Photo Credit: Steinfeldt Photography Collection of the Jewish Historical Society of the Upper Midwest
You’d have thought Butcher David Gantman was probably more at home with his cutlets and chickens than he was with the Torah scrolls he held, posing for this picture. And yet, according to the Steinfeldt Photography Collection of the Jewish Historical Society of the Upper Midwest, some time in the 1930s, Gantman rescued these Torah scrolls from a St. Paul synagogue (possibly the Sons of Moses) which burned to the ground.
The Orthodox Sons of Moses congregation was largely composed of Russian and Rumanian Jews, who worshipped in what had been a church on the West side of St. Paul on Thirteenth and Canada St.
Here’s a picture circa 1945 of David and Joe Gantman at work at Gantman’s Kosher Meat Market, at 682 Selby Avenue. The guy on the left went into a burning synagogue and walked out with two Torah scrolls.Yori Yanover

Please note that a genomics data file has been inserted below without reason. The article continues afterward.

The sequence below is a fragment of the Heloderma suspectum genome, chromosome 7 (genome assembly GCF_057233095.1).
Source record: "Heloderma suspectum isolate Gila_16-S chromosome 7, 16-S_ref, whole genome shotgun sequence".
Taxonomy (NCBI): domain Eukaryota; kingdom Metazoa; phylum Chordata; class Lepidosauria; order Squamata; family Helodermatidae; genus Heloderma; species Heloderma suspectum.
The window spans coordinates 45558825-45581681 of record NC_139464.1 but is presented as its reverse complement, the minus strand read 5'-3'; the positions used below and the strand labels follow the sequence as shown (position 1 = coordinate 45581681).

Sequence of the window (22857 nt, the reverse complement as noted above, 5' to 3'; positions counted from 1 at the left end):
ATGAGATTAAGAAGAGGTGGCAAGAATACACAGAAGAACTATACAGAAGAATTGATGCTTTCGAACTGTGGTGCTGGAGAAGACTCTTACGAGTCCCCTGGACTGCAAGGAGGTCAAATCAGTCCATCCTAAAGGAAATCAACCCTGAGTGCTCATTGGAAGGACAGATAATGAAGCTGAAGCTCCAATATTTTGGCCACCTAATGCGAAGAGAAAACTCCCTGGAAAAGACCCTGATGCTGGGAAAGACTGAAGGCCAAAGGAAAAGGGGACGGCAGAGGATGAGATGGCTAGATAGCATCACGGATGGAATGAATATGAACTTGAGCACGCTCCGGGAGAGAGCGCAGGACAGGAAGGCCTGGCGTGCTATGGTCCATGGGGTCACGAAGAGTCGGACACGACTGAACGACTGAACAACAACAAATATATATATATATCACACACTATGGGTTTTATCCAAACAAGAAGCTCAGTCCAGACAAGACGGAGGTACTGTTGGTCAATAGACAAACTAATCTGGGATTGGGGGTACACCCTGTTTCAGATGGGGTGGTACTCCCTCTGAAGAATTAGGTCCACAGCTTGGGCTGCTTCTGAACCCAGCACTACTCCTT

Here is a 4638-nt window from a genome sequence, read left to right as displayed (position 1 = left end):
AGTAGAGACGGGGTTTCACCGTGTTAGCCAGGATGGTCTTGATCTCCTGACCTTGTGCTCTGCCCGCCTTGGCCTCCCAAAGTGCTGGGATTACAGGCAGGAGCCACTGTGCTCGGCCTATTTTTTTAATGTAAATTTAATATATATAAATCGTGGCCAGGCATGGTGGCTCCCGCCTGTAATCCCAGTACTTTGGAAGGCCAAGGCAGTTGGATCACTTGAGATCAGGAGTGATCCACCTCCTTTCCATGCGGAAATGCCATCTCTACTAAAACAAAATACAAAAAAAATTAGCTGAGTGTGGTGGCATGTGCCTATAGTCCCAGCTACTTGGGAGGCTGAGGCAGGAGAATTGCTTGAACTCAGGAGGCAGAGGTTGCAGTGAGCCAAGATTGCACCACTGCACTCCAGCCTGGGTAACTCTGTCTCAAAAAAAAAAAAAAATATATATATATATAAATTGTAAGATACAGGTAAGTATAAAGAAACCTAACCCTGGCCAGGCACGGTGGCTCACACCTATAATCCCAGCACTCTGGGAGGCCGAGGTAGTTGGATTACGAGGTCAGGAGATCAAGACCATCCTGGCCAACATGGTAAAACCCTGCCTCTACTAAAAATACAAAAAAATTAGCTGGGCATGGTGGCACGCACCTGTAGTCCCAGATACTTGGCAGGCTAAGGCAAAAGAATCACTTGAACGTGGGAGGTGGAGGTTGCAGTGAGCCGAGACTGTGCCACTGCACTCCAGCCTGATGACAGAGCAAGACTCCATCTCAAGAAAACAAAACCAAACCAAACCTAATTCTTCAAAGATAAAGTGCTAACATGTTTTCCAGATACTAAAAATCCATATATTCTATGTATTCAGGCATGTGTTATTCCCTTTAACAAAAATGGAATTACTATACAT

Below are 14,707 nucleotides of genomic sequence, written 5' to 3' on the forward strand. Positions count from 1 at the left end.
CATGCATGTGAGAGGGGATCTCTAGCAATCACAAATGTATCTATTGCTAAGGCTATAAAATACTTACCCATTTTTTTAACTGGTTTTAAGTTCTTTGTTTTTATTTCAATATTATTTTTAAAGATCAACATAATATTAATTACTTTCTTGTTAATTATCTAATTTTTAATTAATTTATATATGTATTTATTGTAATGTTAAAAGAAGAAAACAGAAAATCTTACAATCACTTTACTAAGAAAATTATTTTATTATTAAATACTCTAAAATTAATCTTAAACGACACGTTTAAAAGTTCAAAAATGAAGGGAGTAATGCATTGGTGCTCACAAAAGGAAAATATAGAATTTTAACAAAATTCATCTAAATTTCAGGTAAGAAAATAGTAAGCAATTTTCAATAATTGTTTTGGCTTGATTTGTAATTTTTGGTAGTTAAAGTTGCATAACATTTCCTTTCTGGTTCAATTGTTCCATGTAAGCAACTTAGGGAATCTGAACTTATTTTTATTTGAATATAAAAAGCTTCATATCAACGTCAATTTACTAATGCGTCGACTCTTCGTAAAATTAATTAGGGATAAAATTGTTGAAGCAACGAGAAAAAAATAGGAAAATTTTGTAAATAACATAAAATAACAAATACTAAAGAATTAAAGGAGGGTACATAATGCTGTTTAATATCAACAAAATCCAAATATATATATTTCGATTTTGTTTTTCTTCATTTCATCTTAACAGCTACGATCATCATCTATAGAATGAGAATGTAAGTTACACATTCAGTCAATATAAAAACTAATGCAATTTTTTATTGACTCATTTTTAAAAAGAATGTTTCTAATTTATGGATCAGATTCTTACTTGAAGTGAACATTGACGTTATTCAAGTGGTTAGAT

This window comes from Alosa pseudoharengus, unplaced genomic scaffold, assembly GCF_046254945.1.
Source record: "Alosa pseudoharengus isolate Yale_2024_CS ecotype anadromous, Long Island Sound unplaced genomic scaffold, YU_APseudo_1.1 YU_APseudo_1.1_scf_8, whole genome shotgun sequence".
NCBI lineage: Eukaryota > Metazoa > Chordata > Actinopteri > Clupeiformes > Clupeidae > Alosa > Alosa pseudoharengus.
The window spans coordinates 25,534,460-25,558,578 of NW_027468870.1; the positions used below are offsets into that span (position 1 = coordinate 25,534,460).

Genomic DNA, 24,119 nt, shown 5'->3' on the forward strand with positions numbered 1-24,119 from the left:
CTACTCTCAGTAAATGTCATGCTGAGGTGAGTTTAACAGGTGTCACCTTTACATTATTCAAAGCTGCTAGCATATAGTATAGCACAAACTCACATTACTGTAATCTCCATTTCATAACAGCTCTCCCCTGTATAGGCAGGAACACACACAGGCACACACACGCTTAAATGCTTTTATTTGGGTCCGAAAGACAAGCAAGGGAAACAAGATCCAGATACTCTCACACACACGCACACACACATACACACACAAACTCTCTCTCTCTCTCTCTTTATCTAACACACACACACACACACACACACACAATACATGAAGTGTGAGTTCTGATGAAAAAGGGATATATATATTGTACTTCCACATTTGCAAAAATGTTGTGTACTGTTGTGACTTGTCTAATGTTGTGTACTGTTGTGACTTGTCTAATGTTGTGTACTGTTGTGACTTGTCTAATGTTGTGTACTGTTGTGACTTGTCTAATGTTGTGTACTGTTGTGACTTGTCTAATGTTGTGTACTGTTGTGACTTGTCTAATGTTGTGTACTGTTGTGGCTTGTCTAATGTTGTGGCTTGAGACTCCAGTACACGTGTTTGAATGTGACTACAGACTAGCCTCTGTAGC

About the Author: Yori Yanover has been a working journalist since age 17, before he enlisted and worked for Ba'Machane Nachal. Since then he has worked for Israel Shelanu, the US supplement of Yedioth, JCN18.com, USAJewish.com, Lubavitch News Service, Arutz 7 (as DJ on the high seas), and the Grand Street News. He has published Dancing and Crying, a colorful and intimate portrait of the last two years in the life of the late Lubavitch Rebbe, (in Hebrew), and two fun books in English: The Cabalist's Daughter: A Novel of Practical Messianic Redemption, and How Would God REALLY Vote.
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